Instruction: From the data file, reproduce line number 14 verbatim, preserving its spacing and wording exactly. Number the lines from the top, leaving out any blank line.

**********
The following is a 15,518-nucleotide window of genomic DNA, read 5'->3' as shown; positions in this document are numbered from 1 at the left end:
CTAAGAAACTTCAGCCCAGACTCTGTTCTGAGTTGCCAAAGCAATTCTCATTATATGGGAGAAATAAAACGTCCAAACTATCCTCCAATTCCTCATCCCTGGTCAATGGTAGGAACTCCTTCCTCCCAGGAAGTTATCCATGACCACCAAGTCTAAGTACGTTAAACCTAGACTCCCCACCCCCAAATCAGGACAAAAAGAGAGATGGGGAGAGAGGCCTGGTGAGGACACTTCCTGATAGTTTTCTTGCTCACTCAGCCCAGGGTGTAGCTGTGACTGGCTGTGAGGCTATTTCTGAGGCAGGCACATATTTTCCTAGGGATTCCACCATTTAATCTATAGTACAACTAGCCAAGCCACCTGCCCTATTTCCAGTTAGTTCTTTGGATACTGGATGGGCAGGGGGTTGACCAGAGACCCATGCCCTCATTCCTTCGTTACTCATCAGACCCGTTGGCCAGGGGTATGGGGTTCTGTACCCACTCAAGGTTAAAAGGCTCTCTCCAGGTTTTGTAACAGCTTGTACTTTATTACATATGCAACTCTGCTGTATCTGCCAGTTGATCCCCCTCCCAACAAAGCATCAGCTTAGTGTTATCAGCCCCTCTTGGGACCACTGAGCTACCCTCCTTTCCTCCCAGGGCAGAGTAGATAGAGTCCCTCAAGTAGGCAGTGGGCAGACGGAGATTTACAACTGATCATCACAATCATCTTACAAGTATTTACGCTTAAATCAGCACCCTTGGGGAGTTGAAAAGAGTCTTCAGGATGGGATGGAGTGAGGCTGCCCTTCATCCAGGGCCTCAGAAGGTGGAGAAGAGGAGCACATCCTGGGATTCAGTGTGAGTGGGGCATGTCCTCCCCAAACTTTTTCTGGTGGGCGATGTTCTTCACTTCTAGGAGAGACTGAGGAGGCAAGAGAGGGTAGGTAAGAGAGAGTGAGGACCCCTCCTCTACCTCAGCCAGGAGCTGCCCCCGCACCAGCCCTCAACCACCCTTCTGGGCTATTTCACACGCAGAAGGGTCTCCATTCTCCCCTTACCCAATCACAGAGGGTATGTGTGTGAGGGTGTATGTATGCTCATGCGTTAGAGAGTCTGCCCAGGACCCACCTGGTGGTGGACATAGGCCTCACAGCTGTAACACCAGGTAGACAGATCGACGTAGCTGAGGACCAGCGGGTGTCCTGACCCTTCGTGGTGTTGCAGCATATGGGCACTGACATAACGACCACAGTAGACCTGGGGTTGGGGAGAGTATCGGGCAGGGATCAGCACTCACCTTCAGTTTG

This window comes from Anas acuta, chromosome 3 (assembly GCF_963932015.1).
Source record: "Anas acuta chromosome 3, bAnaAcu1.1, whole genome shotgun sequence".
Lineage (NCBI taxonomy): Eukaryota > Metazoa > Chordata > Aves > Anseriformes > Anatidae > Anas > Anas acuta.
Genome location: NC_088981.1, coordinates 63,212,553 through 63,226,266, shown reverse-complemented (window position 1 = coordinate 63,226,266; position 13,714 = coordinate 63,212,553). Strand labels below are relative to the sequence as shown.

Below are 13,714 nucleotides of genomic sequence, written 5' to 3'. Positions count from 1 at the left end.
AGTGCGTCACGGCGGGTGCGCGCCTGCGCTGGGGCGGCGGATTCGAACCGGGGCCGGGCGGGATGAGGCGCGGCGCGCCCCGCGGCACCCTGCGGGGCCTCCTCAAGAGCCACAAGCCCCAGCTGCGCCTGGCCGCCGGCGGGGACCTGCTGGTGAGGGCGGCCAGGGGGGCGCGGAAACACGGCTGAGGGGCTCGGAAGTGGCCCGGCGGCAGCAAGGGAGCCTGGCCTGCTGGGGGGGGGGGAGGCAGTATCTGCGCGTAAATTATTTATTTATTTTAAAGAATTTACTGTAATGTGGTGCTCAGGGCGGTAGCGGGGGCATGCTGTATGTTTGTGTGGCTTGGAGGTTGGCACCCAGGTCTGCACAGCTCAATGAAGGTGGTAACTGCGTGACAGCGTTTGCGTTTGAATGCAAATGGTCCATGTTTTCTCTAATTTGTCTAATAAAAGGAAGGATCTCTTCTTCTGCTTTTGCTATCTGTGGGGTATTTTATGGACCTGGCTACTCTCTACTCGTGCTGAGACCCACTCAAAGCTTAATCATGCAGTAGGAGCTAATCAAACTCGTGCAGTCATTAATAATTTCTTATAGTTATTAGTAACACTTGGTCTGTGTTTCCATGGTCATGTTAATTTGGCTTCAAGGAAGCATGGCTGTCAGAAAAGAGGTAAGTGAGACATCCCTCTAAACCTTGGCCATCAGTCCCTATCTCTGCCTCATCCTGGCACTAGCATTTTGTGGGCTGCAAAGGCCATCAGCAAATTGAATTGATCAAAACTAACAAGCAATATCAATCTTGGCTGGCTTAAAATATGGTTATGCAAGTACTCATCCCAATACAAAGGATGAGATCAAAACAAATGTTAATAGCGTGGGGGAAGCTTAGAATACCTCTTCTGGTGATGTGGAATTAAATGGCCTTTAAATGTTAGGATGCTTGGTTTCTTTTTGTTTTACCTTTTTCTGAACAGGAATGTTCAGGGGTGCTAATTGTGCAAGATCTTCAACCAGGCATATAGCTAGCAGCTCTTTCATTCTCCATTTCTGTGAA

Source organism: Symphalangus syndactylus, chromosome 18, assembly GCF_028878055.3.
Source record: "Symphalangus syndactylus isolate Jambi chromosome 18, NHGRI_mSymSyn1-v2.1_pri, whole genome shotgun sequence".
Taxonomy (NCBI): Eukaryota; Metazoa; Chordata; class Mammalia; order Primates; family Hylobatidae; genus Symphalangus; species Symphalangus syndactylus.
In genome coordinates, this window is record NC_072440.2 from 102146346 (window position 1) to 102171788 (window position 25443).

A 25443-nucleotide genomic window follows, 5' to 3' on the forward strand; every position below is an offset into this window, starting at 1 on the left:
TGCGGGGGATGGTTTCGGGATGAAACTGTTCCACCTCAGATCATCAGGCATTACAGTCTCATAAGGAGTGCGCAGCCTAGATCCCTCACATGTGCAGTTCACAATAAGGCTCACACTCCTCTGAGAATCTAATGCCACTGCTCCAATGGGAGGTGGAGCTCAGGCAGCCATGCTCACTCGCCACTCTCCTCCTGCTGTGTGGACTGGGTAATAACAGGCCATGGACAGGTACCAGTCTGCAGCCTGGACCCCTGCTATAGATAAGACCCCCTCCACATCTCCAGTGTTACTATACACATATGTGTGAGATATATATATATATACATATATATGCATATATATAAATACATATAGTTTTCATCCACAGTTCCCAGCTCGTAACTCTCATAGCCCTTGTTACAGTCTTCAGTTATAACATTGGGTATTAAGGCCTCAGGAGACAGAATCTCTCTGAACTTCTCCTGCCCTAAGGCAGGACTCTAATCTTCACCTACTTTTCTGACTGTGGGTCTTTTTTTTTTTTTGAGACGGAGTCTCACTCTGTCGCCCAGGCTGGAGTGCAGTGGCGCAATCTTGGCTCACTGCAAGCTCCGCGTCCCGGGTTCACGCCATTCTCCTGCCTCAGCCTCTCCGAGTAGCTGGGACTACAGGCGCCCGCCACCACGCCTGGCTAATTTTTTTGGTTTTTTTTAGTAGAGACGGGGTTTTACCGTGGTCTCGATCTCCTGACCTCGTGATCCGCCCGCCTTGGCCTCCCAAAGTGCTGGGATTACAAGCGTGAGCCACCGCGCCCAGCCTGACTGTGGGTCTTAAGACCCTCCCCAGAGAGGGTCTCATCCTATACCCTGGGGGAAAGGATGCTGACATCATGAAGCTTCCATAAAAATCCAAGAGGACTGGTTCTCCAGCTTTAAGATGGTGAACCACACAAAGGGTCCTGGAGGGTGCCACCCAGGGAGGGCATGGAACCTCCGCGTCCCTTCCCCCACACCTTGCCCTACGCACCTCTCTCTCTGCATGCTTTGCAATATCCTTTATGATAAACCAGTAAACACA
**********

TGCGGGGGATGGTTTCGGGATGAAACTGTTCCACCTCAGATCATCAGGCATTACAGTCTCATAAGGAGTGCGCAGCCTAGATCCCTCACATGTGCAGTTCACAATAAGGCTCACACTCCTCTGAGAATCTAATGCCACTGCTCCAATGGGAGGTGGAGCTCAGGCAGCCATGCTCACTCGCCACTCTCCTCCTGCTGTGTGGACTGGGTAATAACAGGCCATGGACAGGTACCAGTCTGCAGCCTGGACCCCTGCTATAGATAAGACCCCCTCCACATCTCCAGTGTTACTATACACATATGTGTGAGATATATATATATATACATATATATGCATATATATAAATACATATAGTTTTCATCCACAGTTCCCAGCTCGTAACTCTCATAGCCCTTGTTACAGTCTTCAGTTATAACATTGGGTATTAAGGCCTCAGGAGACAGAATCTCTCTGAACTTCTCCTGCCCTAAGGCAGGACTCTAATCTTCACCTACTTTTCTGACTGTGGGTCTTTTTTTTTTTTTGAGACGGAGTCTCACTCTGTCGCCCAGGCTGGAGTGCAGTGGCGCAATCTTGGCTCACTGCAAGCTCCGCGTCCCGGGTTCACGCCATTCTCCTGCCTCAGCCTCTCCGAGTAGCTGGGACTACAGGCGCCCGCCACCACGCCTGGCTAATTTTTTTGGTTTTTTTTAGTAGAGACGGGGTTTTACCGTGGTCTCGATCTCCTGACCTCGTGATCCGCCCGCCTTGGCCTCCCAAAGTGCTGGGATTACAAGCGTGAGCCACCGCGCCCAGCCTGACTGTGGGTCTTAAGACCCTCCCCAGAGAGGGTCTCATCCTATACCCTGGGGGAAAGGATGCTGACATCATGAAGCTTCCATAAAAATCCAAGAGGACTGGTTCTCCAGCTTTAAGATGGTGAACCACACAAAGGGTCCTGGAGGGTGCCACCCAGGGAGGGCATGGAACCTCCGCGTCCCTTCCCCCACACCTTGCCCTACGCACCTCTCTCTCTGCATGCTTTGCAATATCCTTTATGATAAACCAGTAAACACA